Dallas Grand Jury Doesn't Indict Council Member Griggs in Coercion Case
A Dallas County grand jury has decided not to indict Scott Griggs based on allegations that he threatened to "break the fucking fingers" of a member of the city secretary's office because of documents Griggs felt were being improperly handled.
In the run-up to April 16's all Trinity toll road City Council meeting, Griggs believed that the secretary's office failed to post the agenda within 72 hours of the meeting's start, as required by law. After not seeing the agenda posted at 1 p.m. on April 13, Griggs went to the office to find out what was going on. Billirae Johnson, a longtime employee of the office, told Griggs that the agenda had been posted, according to Griggs. That's when a witness reported to police that Griggs told Johnson he would "break her fucking fingers" if she backdated the briefing materials before posting them late.
Griggs denied that he'd used those words during his visit to the office — and passed a polygraph to that effect — but did subsequently apologize to Johnson, according to the Morning News, for using harsh language.
Since the accusation against Griggs was made in early May, his supporters and lawyers have insisted the claims were politically motivated. One of his attorneys suggested the case against Griggs was befitting of a city like Chicago, not Dallas.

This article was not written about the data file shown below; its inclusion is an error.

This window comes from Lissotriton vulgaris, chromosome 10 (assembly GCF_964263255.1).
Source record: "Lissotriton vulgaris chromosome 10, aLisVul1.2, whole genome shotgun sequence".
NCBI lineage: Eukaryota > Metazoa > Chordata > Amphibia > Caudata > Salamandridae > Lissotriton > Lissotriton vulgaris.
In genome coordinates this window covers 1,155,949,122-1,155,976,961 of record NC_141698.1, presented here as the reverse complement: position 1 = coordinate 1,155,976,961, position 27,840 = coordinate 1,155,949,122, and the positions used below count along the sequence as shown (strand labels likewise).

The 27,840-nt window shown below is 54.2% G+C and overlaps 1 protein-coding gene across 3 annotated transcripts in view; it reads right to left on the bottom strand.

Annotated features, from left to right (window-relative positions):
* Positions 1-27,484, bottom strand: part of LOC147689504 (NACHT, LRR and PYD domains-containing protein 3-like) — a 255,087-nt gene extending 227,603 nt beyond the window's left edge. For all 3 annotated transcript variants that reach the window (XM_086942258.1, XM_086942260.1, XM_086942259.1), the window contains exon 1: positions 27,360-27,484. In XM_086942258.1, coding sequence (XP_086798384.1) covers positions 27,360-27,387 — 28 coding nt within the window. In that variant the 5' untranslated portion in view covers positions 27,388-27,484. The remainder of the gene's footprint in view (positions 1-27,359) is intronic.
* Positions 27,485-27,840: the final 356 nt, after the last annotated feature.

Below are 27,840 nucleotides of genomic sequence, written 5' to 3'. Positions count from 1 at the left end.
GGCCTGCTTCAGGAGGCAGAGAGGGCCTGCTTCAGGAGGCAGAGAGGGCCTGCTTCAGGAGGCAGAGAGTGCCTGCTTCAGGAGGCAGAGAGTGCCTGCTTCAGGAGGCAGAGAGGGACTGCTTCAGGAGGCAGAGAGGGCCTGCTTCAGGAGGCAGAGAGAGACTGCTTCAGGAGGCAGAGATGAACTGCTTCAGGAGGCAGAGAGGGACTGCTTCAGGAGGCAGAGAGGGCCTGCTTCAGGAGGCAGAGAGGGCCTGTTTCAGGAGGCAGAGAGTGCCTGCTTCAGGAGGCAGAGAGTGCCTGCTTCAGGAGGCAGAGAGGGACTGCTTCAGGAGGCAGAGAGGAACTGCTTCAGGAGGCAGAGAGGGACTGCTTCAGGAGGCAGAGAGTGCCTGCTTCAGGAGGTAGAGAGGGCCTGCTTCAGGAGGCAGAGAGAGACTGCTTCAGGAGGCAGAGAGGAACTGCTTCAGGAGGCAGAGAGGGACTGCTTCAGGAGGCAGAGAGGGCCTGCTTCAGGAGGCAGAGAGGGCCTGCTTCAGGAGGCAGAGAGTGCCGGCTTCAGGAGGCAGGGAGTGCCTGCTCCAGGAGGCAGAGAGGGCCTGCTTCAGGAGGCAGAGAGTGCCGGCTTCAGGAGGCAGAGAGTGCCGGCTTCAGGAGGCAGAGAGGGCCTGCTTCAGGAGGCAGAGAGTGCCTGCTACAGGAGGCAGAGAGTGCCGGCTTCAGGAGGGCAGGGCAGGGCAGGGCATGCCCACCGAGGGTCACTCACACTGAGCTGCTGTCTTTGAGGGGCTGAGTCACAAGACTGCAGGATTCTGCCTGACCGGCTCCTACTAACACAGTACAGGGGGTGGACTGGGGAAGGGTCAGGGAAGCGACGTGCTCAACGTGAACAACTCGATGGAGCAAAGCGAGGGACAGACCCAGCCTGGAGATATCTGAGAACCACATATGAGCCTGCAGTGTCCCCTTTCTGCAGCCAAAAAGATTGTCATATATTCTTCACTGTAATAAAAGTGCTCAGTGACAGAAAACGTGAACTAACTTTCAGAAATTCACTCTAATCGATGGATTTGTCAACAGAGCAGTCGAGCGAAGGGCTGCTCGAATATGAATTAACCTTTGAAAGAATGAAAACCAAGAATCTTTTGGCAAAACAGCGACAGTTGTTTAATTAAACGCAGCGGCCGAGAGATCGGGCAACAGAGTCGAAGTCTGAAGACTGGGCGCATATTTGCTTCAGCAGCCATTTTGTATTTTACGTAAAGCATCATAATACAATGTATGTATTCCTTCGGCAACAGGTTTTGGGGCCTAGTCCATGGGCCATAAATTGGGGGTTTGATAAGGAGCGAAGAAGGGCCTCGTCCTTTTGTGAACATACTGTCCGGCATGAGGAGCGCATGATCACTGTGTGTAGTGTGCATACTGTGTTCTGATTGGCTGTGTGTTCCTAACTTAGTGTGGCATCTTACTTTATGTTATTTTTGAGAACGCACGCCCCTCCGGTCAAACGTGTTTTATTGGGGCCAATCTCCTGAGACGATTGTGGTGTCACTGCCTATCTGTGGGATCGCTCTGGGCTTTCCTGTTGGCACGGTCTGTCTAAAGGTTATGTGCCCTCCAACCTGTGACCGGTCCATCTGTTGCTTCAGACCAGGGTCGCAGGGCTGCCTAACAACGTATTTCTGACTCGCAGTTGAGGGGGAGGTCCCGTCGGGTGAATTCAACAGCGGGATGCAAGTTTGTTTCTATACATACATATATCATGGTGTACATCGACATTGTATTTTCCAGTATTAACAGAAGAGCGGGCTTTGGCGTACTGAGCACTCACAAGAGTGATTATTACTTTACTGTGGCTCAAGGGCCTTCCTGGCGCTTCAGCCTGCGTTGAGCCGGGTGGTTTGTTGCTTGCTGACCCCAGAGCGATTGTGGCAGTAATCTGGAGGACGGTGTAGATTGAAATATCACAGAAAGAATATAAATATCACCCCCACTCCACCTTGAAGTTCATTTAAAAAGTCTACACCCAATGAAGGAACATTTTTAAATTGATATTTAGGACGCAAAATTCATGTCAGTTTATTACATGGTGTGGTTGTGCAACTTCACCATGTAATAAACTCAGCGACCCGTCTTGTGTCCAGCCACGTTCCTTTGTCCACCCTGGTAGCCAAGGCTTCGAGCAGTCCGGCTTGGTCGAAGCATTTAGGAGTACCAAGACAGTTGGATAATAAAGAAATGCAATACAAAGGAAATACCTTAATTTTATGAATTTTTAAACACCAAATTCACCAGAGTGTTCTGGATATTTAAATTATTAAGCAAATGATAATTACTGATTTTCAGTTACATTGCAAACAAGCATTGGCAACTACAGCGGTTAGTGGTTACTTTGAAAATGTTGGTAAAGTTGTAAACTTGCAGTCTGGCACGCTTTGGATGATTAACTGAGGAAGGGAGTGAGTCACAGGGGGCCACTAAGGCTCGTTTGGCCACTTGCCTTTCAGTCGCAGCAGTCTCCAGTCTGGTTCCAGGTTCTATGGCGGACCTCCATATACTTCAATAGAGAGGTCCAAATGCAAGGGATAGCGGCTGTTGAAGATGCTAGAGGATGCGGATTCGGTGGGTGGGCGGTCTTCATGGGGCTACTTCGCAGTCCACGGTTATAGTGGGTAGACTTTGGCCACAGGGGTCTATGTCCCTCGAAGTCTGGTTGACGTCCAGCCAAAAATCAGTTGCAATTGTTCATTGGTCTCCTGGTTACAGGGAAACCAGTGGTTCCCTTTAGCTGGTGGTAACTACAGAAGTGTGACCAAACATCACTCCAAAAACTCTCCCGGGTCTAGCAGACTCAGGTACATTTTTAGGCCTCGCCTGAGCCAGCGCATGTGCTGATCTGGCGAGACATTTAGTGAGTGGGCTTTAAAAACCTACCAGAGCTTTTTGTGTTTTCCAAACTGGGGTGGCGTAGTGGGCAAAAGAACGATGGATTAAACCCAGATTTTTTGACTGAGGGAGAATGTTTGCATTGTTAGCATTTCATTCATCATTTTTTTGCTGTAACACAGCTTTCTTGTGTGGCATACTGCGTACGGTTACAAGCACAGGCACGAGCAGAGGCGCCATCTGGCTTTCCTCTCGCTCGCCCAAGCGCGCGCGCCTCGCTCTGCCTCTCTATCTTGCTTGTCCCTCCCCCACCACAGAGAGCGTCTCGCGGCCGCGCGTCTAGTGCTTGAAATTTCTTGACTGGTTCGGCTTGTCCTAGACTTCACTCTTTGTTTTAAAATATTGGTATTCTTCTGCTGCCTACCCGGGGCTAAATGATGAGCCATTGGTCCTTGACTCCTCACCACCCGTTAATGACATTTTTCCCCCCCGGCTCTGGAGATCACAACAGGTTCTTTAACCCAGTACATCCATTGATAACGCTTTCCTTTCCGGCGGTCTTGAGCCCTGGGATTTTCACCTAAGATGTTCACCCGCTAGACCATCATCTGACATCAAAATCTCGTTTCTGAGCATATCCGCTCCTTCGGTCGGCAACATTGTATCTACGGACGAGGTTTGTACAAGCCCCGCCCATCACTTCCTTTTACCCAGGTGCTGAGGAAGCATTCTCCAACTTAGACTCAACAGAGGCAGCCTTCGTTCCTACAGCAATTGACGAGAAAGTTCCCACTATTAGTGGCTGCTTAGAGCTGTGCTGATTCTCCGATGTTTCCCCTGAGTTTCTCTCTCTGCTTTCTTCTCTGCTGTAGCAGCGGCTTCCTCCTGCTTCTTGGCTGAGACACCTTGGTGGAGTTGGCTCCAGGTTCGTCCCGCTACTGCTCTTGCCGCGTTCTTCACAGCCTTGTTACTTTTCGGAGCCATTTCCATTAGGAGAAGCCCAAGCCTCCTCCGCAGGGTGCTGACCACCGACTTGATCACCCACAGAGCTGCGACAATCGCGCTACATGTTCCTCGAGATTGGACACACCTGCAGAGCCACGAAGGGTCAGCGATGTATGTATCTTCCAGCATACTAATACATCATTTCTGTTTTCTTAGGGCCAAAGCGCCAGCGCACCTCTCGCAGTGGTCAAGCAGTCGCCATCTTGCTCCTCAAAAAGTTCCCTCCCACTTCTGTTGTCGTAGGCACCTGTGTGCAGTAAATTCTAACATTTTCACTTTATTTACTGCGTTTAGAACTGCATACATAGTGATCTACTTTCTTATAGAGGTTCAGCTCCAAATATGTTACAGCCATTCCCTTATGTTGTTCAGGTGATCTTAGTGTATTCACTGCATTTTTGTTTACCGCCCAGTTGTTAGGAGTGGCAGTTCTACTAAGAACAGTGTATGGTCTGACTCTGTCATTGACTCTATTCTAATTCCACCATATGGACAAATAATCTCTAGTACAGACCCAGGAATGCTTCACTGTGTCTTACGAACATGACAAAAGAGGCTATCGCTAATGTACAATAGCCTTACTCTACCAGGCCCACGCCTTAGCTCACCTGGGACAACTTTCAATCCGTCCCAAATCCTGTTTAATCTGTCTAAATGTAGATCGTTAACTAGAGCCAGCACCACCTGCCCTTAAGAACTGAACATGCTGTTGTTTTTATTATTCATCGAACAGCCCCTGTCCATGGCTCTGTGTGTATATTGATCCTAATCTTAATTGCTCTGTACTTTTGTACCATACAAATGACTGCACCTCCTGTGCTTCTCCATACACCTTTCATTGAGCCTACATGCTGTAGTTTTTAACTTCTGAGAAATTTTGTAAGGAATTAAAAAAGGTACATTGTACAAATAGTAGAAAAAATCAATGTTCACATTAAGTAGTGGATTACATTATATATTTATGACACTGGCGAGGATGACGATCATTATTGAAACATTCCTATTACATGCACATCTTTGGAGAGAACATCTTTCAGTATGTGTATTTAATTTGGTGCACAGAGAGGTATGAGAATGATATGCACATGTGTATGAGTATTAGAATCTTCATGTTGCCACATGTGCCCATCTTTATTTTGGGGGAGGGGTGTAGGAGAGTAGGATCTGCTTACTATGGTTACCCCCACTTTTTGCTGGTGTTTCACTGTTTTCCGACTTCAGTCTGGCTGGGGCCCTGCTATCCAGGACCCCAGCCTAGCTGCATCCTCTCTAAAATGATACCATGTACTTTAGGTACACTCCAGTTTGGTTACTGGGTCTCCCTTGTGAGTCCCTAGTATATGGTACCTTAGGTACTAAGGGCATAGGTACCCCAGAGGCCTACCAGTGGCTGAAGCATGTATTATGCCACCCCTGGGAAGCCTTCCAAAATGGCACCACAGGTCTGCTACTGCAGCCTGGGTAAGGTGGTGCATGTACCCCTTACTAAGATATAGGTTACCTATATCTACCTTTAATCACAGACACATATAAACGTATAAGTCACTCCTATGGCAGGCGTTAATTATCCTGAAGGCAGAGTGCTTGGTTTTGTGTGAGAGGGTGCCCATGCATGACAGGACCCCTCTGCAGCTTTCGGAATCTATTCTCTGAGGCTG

Larry Friedman and Anthony Lyons, Griggs' defense team, said they hoped Dallas County District Attorney Susan Hawk's office would reject the filing. Once a grand jury got the case, one Griggs supporter said at the time, anything could happen. Tuesday, something, but not anything, happened, as the grand jury sided with Griggs, who did not return a request for comment.
Dallas Mayor Mike Rawlings said he was looking forward to putting whatever happened behind the city.
“This case has taken a toll on all involved. While I’m relieved that it is over, I believe it should serve as another reminder that we must treat our staff with dignity and respect," the mayor said in a statement. "I hope we can now remain focused on working together for the good of our city.”
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